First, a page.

Sick in the Head by Judd Apatow

Comedians are a weird breed. Think about it, speaking on stage in front of a large audience is one of the biggest fears many folks have, yet these individuals choose it as a profession. Additionally, they are required to make people laugh all the time or experience the audience’s wrath if they don’t. I enjoy reading about comedians or humorists, because I love seeing their perspective on culture because in a way I think their view on culture is most revealing.

Judd Apatow is a self-proclaimed comedy nerd. When he was a young boy, he was obsessed with comedy. Some of the interviews found in Sick in the Head are from Apatow’s high school days. He interviewed Jerry Seinfeld, Martin Short, and the likes when he was just an adolescent. Many of us wonder what we would do if we met our idols, Apatow made that happen.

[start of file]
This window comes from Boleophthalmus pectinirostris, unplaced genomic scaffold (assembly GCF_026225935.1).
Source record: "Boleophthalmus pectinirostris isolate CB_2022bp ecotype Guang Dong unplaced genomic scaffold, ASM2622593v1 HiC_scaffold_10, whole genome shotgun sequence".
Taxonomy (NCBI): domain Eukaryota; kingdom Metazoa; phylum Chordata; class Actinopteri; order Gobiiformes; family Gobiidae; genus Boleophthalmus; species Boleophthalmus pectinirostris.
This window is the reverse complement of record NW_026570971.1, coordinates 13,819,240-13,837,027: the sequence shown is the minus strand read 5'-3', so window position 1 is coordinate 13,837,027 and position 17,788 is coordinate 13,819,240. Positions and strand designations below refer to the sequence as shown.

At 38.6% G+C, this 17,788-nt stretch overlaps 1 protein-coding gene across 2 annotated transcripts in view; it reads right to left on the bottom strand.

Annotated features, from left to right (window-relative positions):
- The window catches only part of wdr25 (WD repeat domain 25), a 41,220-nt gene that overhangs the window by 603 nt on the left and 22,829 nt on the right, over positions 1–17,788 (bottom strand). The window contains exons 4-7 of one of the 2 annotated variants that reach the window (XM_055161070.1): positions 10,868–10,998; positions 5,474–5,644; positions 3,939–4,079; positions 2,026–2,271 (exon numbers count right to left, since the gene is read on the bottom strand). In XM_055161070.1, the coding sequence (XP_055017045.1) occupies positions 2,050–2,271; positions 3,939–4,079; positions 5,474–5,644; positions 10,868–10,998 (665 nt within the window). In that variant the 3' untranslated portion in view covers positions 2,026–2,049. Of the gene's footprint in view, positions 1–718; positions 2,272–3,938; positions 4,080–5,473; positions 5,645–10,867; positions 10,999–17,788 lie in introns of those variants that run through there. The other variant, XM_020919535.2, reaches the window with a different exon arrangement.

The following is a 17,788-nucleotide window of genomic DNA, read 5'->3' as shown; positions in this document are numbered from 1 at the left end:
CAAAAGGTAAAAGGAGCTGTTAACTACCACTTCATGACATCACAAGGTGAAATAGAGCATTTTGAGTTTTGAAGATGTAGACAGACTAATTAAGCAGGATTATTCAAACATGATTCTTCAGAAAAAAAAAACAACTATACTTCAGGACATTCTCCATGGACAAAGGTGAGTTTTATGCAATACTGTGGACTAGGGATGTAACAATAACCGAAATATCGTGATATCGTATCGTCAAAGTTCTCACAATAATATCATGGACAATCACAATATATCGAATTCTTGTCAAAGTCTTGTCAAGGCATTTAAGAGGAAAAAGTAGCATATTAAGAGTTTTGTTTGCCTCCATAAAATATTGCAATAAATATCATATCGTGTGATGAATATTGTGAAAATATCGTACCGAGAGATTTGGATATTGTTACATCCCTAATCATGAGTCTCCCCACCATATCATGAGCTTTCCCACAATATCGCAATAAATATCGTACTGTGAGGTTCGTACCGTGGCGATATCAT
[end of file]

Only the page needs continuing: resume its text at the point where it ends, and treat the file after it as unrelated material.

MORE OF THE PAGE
Sick in the Head is a simple book of interviews. There is no running theme or subject besides comedy. A few interviews are from Apatow’s younger days (these are probably the worst interviews, however still interesting). A few interviews are transcripts of other works (podcasts, DVD commentaries, magazine interviews). And some interviews were done specifically for the books and these are definitely the best.

Today, Apatow is a comedic force. He turned his passion into reality and that’s fun to see.

I really enjoyed the interviews with comedians I like (Colbert, Short, Martin) and I kind of skipped over the ones I had no interest in.

All in all, it’s an interesting read. I would have enjoyed a theme to the book or transition from one interview to the other.